Soaring fuel prices and San José’s clogged streets have pushed city planners to introduce measures intended to ease congestion and encourage gas savings. Since August, rush-hour traffic has been restricted in downtown San José from Monday to Friday, 7-8:30 am and 4-5:30 pm, depending on the final digit of a vehicle’s number plate.
The area comprising Avenidas 9 to 22 Calles 11 to 22 has been heavily patrolled by traffic police to enforce the new ruling. Ten thousand drivers were fined 5000 colones ($10) for infringing the restrictions, before the Constitutional Court decreed the fines unconstitutional.
Another recent idea is the reintroduction of the defunct rail network. The initial route will see a diesel train pull up to 400 passengers from western Pavas to the eastern neighborhoods of Los Yoses nad San Pedro. It successful, other routes could extend to Alajuela near the airport, east to Cartago and north to Heredia and Tibas.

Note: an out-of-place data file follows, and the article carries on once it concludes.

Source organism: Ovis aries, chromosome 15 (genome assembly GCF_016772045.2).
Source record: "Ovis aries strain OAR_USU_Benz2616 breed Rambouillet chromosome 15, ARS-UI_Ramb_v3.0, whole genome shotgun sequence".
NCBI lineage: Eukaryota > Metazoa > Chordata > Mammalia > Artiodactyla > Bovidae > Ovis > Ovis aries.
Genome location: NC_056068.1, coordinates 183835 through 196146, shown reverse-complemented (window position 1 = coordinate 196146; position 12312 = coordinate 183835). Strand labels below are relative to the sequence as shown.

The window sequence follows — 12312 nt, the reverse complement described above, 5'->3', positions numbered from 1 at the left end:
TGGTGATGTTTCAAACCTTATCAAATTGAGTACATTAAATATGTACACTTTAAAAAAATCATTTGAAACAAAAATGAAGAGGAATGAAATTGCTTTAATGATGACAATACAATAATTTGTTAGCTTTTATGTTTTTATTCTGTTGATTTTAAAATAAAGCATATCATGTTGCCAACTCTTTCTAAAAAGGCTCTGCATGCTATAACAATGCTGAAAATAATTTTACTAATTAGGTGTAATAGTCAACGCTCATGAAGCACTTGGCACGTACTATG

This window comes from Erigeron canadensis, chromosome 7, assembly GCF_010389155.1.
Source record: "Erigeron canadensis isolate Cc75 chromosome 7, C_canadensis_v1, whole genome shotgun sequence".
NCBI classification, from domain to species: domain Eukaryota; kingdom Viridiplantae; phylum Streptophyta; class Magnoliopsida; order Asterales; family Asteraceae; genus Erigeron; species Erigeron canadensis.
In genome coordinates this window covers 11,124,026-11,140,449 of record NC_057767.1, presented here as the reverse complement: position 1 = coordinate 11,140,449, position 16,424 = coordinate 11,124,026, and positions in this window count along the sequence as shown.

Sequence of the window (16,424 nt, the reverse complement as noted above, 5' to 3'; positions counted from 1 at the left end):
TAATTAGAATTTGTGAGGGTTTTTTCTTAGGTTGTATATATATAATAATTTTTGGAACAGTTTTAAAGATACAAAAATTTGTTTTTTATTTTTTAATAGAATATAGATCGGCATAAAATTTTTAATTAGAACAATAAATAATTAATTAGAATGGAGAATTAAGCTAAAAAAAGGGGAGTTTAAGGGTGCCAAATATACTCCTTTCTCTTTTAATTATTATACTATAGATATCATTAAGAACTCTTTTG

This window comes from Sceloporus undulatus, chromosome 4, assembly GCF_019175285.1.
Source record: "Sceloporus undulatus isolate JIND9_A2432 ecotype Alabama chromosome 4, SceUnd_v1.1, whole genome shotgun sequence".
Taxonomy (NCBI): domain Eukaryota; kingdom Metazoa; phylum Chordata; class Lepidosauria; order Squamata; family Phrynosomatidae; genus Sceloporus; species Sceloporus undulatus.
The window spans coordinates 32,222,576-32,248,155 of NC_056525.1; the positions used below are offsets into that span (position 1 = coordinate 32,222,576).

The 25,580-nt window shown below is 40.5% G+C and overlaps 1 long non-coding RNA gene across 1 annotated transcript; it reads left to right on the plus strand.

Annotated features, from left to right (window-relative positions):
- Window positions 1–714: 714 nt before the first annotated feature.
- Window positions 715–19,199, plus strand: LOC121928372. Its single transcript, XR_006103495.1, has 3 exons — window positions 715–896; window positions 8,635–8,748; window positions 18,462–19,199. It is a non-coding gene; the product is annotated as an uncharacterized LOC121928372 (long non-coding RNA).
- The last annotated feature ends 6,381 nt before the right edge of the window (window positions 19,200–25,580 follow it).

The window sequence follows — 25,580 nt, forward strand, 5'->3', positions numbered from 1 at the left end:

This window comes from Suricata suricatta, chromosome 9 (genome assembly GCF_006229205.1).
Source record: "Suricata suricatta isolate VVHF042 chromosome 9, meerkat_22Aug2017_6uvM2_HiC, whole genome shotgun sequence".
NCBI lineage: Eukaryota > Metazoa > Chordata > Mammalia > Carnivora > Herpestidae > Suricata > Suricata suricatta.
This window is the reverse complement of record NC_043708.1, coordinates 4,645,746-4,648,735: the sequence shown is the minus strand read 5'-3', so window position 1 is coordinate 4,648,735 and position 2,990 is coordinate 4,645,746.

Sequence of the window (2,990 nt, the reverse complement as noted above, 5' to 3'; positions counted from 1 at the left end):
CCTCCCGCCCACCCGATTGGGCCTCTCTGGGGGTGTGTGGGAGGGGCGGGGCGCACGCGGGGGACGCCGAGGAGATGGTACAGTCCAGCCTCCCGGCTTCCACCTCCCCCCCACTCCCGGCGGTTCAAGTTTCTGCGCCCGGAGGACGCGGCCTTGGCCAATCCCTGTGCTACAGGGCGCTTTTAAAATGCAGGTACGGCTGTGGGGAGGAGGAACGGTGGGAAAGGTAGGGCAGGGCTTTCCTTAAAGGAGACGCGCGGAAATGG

Railroad Institute (INCOFER) president Miguel Carabaguiaz sees the service growing as commuters learn about advantages. While not a high-speed service, the during rush hour. His main concern is that “people need to understand the train has the right of way… and cannot stop as quickly as cars do.” Eventually, the railroad may run electrically, making it both a clean and fuel efficient means of transportation.
The idea of reviving Costa Rica’s historic rail network has generated much interest in Ticos and foreign rail buffs alike. It remains to be seen whether nostalgic enthusiasm will translate into hard-cash profits and long-term survival.
As for the vehicle restrictions, initial figures seem to show little effect on fuel consumption, and, unless the fines are reinstated, commuters are unlikely to be overly prudent at keeping clear of central San José on their “prohibited” day.